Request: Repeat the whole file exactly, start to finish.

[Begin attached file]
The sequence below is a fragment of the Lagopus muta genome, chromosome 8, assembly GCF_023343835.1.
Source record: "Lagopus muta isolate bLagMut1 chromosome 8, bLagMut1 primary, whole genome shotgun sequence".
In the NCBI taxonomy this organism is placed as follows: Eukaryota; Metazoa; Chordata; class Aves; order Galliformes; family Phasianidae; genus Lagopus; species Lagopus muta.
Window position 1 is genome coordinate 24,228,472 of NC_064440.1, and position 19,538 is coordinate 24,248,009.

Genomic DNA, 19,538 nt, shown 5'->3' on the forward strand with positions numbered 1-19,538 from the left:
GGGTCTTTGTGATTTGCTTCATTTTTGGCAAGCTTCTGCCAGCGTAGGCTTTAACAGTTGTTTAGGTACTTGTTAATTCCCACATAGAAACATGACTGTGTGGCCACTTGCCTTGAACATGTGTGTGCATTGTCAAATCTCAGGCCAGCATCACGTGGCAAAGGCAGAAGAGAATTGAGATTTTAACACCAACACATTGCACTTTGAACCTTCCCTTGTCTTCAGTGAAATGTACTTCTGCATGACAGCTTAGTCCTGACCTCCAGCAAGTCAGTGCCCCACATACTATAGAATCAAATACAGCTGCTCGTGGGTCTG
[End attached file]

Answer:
The sequence below is a fragment of the Lagopus muta genome, chromosome 8, assembly GCF_023343835.1.
Source record: "Lagopus muta isolate bLagMut1 chromosome 8, bLagMut1 primary, whole genome shotgun sequence".
In the NCBI taxonomy this organism is placed as follows: Eukaryota; Metazoa; Chordata; class Aves; order Galliformes; family Phasianidae; genus Lagopus; species Lagopus muta.
Window position 1 is genome coordinate 24,228,472 of NC_064440.1, and position 19,538 is coordinate 24,248,009.

Genomic DNA, 19,538 nt, shown 5'->3' on the forward strand with positions numbered 1-19,538 from the left:
GGGTCTTTGTGATTTGCTTCATTTTTGGCAAGCTTCTGCCAGCGTAGGCTTTAACAGTTGTTTAGGTACTTGTTAATTCCCACATAGAAACATGACTGTGTGGCCACTTGCCTTGAACATGTGTGTGCATTGTCAAATCTCAGGCCAGCATCACGTGGCAAAGGCAGAAGAGAATTGAGATTTTAACACCAACACATTGCACTTTGAACCTTCCCTTGTCTTCAGTGAAATGTACTTCTGCATGACAGCTTAGTCCTGACCTCCAGCAAGTCAGTGCCCCACATACTATAGAATCAAATACAGCTGCTCGTGGGTCTG